The Anchorage Non-Motorized Plan provides the vision for a network of facilities for non-motorized travel (walking, biking, rolling, and winter non-motorized modes) within the Anchorage Metropolitan Area Transportation Solutions (AMATS) Metropolitan Planning Area.
You can visit the official website and/or download the plan here. The plan is open for public comment until March 5th, and you can send your comments to [email protected]
AMATS presented an overview of the plan at a public open house on February 18th, and you can view a recording of the presentation here. That’s a great way to get a quick overview of the plan’s contents. The plan consists of 205 pages, but it is easy to read with lots of informational graphics. You could also focus on the chapters that are of particular interest to you:
Chapter 1 (Introduction) describes the goals, objectives, and motivation behind the plan.
Chapter 2 (Existing Conditions) describes and maps existing bike/ped facilities as well as other factors considered by the plan, such as areas of high demand (such as business districts) and areas with a lower socioeconomic status where non-motorized transportation might be particularly needed. These factors were used to identify where more work is needed to improve the network.
Chapter 3 (Public Involvement) describes the steps taken to encourage past public participation in developing the plan.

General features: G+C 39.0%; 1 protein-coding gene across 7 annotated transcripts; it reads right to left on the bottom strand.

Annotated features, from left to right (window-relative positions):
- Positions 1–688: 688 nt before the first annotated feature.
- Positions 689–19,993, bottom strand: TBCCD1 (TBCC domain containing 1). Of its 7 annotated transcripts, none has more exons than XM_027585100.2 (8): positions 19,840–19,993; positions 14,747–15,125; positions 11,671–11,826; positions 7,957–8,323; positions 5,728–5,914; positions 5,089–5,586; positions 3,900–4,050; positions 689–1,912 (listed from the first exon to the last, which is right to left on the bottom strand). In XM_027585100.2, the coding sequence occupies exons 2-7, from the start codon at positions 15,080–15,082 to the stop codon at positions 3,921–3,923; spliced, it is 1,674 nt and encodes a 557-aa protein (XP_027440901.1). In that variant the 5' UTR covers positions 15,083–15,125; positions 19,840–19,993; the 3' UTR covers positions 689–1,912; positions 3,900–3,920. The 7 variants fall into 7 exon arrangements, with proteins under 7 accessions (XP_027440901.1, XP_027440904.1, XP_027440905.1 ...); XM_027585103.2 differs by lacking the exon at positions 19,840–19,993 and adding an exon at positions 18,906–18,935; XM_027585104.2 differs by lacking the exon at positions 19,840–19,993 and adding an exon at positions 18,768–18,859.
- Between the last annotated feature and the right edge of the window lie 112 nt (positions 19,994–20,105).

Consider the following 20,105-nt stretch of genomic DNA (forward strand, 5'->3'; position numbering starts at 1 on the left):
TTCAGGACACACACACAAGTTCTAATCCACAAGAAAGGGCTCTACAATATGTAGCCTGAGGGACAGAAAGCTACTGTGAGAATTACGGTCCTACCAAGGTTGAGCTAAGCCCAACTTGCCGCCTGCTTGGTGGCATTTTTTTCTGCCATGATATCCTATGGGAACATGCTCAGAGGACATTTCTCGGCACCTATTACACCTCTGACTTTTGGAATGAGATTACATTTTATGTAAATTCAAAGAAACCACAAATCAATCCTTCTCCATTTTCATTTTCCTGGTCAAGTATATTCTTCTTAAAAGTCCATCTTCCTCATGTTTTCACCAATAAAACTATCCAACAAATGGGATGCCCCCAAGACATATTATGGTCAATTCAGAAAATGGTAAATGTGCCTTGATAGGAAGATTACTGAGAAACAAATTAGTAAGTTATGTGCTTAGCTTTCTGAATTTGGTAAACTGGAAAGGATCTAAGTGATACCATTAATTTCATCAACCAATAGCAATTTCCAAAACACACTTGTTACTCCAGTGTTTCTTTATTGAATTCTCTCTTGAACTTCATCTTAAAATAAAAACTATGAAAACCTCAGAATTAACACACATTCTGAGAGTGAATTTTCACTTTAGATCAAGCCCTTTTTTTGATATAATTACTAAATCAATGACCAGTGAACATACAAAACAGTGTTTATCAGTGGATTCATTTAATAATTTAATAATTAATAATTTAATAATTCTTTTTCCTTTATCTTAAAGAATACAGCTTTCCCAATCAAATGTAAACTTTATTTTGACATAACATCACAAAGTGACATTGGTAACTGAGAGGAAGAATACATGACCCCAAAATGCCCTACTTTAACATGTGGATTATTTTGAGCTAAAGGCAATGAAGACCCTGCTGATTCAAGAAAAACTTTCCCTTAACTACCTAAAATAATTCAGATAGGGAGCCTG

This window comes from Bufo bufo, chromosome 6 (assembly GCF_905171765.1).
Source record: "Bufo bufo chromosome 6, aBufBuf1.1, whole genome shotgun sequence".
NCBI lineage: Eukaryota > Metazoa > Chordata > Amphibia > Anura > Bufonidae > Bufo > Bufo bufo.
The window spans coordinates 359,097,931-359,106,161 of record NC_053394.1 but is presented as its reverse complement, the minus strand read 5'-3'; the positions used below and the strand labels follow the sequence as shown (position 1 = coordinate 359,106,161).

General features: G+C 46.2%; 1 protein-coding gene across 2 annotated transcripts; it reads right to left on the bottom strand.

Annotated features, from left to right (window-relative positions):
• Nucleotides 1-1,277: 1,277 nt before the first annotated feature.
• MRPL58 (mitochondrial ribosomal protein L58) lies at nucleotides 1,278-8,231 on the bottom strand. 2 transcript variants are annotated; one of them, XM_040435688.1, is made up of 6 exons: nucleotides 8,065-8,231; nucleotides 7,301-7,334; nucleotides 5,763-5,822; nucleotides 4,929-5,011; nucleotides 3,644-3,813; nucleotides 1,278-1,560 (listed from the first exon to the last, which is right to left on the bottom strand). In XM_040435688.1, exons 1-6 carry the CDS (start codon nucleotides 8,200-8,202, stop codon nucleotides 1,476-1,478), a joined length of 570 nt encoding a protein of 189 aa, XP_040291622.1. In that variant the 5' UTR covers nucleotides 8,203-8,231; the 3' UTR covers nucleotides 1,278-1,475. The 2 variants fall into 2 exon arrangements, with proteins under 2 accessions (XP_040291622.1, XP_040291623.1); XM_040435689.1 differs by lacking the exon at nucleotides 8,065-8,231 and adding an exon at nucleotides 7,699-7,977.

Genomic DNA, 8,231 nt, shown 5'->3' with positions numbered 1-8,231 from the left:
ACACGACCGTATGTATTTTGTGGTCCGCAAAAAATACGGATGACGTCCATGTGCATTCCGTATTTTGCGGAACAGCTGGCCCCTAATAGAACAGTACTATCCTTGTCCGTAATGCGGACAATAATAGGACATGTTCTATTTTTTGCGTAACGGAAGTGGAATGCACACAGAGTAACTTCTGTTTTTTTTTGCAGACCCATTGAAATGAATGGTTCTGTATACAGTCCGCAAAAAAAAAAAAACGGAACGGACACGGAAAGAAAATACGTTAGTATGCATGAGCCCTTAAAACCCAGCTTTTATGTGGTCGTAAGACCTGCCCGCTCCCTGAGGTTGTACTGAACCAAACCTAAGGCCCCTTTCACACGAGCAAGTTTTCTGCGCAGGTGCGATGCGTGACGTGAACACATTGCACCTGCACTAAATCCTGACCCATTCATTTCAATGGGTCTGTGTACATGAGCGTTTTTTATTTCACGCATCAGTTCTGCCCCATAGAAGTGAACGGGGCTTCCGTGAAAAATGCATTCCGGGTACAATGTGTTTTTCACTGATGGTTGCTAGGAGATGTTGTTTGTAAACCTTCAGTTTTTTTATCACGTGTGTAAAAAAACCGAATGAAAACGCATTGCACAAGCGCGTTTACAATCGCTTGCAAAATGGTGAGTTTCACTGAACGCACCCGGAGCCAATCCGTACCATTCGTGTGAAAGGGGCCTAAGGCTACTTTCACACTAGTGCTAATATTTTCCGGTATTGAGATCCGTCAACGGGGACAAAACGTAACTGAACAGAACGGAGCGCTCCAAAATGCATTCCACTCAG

Chapter 4 (Network Development) describes and maps the proposed connections to help improve the bike/ped transportation network.
Chapter 5 (Prioritization) indicates which proposed projects are the highest priority to be completed first.
Chapter 6 (Implementation) outlines several example projects with detailed guidance in how they might be implemented. These are only examples to illustrate costs, feasibility, and potential types of facilities - no set plans for any given project.
Chapter 7 (Design Guide) provides important information on specifically how projects could be designed to be bike- and ped-friendly.
Overall, Bike Anchorage supports this plan and agrees with its goals to make non-motorized transportation more feasible and comfortable as a way to get around Anchorage. We appreciate the data-driven approach to prioritizing projects, including considerations such as where people need to go and how existing inequities make non-motorized options particularly essential in some areas of town.
Bike Anchorage is currently preparing comments on the plan, and we will make that letter available here when it is completed. Our comments focus on three main areas:
Ensuring the “Existing Bicycle Network” map is accurate. The existing facilities, as displayed in the plan, provide an important baseline for evaluating where gaps in the network need to be filled. We will ask that the map be revised to remove or distinguish the “secondary paved paths” that are unsuitable for bicycling due to narrow width or high driveway density. We will also ask the plan to recognize that the winter bicycle network is much different from the summer one due to paved shoulders and bike lanes being uncleared or used for snow storage. We support the creation of a “prioritized winter bike network” that would indicate particular routes that would be prioritized for winter maintenance, providing a reliable way to move across the city even if the number of routes is reduced relative to the summer network.